Inventive step and non-obviousness

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The inventive step and non-obviousness reflect a same general patentability requirement present in most patent laws, according to which an invention should be sufficiently inventive — i.e., non-obvious — in order to be patented.[1] In other words, "[the] nonobviousness principle asks whether the invention is an adequate distance beyond or above the state of the art."[2]

The expression "inventive step" is predominantly used in Europe, while the expression "non-obviousness" is predominantly used in United States patent law.[1] The expression "inventiveness" is sometimes used as well.[3] Although the basic principle is roughly the same, the assessment of the inventive step and non-obviousness varies from one country to another. For instance, the practice of the European Patent Office (EPO) differs from the practice in the United Kingdom.

Rationale[edit]

The purpose of the inventive step, or non-obviousness, requirement is to avoid granting patents for inventions which only follow from "normal product design and development", in order to eventually achieve a proper balance between the incentives provided by the patent system, namely encouraging innovation, and the social cost of the patent system, namely conferring temporary monopolies.[4]

Jurisdictions[edit]

European Patent Convention (EPC)[edit]

Pursuant to Article 52(1) in conjunction with Article 56, first sentence, EPC, European patents shall be granted for inventions which, among other things, involve an inventive step, that is, the invention, having regard to the state of the art, must not be obvious to a person skilled in the art.

Problem-solution approach[edit]

The Examining Divisions, the Opposition Divisions, and the Boards of Appeal of the EPO almost always apply the "problem-solution approach" in order to decide whether an invention involves an inventive step. The approach consists in:

  1. identifying the closest prior art, the most relevant prior art, or at least a realistic starting point;
  2. determining the objective technical problem, that is, determining, in the view of the closest prior art, the technical problem which the claimed invention addresses and successfully solves; and
  3. examining whether or not the claimed solution to the objective technical problem is obvious for the skilled person in view of the state of the art in general.

This last step is conducted according to the "could-would approach". Pursuant to this approach, the question to address in order to assess whether the invention involves an inventive step is the following (the question is the climax of the problem-solution approach):

Is there any teaching in the prior art, as a whole, that would, not simply could, have prompted the skilled person, faced with the objective technical problem formulated when considering the technical features not disclosed by the closest prior art, to modify or adapt said closest prior art while taking account of that teaching [the teaching of the prior art, not just the teaching of the closest prior art], thereby arriving at something falling within the terms of the claims, and thus achieving what the invention achieves?

If the skilled person would have been prompted to modify the closest prior art in such a way as to arrive at something falling within the terms of the claims, then the invention does not involve an inventive step.

The point is not whether the skilled person could have arrived at the invention by adapting or modifying the closest prior art, but whether he would have done so because the prior art incited him to do so in the hope of solving the objective technical problem or in expectation of some improvement or advantage. This must have been the case for the skilled person before the filing or priority date valid for the claim under examination.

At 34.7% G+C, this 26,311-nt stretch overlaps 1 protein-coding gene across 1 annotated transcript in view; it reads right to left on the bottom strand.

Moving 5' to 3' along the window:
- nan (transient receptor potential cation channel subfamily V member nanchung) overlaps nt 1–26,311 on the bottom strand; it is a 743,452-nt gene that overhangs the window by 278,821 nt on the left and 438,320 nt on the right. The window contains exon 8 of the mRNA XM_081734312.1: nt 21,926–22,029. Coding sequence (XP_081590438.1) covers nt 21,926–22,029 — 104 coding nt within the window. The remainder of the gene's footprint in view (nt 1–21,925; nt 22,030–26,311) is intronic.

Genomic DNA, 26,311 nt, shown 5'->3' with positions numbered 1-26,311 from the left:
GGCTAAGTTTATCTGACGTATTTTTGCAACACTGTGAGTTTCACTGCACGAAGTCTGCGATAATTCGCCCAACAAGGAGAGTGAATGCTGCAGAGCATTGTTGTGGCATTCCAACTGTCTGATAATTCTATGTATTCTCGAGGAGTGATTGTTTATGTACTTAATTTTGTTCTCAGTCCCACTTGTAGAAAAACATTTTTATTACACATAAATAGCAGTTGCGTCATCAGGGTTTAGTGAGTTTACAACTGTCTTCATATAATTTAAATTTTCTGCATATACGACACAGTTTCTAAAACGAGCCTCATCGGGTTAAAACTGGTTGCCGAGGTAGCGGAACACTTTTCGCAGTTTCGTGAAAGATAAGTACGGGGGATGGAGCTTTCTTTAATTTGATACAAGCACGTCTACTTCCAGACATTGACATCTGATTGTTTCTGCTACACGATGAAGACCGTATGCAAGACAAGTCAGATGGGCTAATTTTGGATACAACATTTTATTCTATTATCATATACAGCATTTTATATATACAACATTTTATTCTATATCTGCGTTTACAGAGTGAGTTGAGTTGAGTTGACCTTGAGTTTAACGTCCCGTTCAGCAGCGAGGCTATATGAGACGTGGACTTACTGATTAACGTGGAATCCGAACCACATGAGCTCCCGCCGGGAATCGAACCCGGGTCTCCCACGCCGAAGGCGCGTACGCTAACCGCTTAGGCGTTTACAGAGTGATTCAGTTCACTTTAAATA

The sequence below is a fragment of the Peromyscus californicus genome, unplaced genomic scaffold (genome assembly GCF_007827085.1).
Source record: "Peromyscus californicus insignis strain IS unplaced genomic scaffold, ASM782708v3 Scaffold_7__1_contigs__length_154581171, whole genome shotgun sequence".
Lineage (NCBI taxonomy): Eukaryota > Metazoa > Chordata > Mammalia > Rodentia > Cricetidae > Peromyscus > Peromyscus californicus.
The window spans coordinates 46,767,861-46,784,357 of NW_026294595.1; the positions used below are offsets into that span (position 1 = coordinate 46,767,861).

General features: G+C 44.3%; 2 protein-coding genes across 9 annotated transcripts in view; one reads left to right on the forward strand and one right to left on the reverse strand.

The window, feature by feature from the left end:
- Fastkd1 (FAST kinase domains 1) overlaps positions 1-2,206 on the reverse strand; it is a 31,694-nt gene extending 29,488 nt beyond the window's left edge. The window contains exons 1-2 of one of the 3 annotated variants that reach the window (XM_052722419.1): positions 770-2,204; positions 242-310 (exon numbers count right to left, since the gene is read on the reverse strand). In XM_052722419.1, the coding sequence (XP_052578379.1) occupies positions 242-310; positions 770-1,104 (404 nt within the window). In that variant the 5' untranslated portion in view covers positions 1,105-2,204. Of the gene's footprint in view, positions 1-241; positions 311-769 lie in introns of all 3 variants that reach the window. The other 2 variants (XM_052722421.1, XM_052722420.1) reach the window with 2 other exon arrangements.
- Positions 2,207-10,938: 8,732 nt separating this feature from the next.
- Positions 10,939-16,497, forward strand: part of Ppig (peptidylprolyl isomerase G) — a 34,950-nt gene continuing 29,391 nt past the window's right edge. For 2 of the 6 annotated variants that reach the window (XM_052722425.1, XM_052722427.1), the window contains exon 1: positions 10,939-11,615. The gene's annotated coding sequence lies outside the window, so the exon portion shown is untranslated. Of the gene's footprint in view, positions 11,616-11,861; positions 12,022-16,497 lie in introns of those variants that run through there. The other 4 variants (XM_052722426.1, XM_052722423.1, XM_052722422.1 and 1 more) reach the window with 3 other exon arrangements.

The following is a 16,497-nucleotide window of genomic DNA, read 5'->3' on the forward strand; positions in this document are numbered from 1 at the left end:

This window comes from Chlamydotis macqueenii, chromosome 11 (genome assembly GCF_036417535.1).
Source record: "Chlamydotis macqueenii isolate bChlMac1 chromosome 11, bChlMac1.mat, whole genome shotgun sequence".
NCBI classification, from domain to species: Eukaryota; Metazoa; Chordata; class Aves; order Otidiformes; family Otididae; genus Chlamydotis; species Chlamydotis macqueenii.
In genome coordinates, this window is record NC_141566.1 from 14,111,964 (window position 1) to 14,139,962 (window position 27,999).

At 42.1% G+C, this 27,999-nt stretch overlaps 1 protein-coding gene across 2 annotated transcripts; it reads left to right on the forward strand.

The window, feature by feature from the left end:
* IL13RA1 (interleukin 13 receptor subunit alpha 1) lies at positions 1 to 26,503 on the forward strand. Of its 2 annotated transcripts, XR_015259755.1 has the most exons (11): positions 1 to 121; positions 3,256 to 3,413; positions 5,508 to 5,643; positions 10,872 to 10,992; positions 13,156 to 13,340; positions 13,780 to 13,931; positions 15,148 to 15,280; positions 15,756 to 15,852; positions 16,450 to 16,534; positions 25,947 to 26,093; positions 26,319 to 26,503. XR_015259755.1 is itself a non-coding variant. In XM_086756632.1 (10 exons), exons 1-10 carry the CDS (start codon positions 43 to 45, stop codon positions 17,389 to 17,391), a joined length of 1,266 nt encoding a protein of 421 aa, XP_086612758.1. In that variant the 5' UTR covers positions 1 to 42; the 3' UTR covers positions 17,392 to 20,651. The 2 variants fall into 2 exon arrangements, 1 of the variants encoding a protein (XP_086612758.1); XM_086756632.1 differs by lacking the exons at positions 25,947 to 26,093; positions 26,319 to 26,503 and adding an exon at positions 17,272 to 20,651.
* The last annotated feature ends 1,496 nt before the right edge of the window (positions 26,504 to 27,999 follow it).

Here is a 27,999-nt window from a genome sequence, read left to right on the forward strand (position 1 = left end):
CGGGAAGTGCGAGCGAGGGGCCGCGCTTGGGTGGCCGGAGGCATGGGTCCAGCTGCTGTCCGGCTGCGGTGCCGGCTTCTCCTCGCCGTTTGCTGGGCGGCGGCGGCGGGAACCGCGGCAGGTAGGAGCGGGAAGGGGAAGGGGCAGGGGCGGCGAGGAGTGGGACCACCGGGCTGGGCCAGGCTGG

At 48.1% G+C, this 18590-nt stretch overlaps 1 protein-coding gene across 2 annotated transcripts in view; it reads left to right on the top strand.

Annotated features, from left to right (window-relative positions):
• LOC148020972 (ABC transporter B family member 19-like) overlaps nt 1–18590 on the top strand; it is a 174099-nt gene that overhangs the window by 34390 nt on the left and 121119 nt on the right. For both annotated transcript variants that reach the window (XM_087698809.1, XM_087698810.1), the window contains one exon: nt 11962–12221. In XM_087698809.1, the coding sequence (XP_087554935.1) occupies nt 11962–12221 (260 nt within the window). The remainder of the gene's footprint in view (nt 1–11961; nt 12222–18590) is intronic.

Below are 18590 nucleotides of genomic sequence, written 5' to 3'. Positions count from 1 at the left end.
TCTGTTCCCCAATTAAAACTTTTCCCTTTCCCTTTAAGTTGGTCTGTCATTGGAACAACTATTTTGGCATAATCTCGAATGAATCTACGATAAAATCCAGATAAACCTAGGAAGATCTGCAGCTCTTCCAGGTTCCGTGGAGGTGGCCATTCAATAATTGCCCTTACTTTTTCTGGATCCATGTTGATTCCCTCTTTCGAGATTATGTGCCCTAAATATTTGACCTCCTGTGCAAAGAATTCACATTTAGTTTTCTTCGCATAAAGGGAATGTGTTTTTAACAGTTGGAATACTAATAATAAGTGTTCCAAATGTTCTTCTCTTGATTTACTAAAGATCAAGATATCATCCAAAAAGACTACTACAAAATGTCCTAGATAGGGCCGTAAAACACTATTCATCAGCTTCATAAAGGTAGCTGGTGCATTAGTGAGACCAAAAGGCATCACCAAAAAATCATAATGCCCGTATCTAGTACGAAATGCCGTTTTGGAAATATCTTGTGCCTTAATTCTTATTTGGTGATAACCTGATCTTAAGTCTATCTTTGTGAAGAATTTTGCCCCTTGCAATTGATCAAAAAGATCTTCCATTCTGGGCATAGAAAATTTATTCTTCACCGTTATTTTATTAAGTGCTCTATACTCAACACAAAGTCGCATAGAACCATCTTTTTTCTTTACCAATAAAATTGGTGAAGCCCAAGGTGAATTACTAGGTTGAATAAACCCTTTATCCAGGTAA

For a discussion of the inventive step test for "software patents" and "computer-implemented inventions" under the EPO case law, see also "Inventive step test" section in Software patents under the EPC.

United Kingdom[edit]

A set of rules regarding the approach taken by the United Kingdom courts was laid out by the Court of Appeal in Windsurfing International Inc. v Tabur Marine (GB) Ltd. [1985] RPC 59, in determining the requirements for inventive step:

  1. Identifying the inventive concept embodied in the patent;
  2. Imputing to a normally skilled but unimaginative addressee what was common general knowledge in the art at the priority date;
  3. Identifying the differences if any between the matter cited and the alleged invention; and
  4. Deciding whether those differences, viewed without any knowledge of the alleged invention, constituted steps which would have been obvious to the skilled man or whether they required any degree of invention.

This test has been slightly reworked in the more recent Court of Appeal case Pozzoli Spa v BDMO SA & Anor [2007] EWCA Civ 588 (22 June 2007) [5]

  1. (a) Identify the notional "person skilled in the art", (b) Identify the relevant common general knowledge of that person;
  2. Identify the inventive concept of the claim in question or if that cannot readily be done, construe it;
  3. Identify what, if any, differences exist between the matter cited as forming part of the "state of the art" and the inventive concept of the claim or the claim as construed;
  4. Viewed without any knowledge of the alleged invention as claimed, do those differences constitute steps which would have been obvious to the person skilled in the art or do they require any degree of invention?

In Schlumberger Holdings Ltd versus Electromagnetic Geoservices AS [2010] EWCA Civ 819 (28 July 2010), the Court of Appeal clarified that the fictional skilled addressee (which may be a skilled team) used for determining inventive step can vary from the one used for determining claim construction or sufficiency.

United States[edit]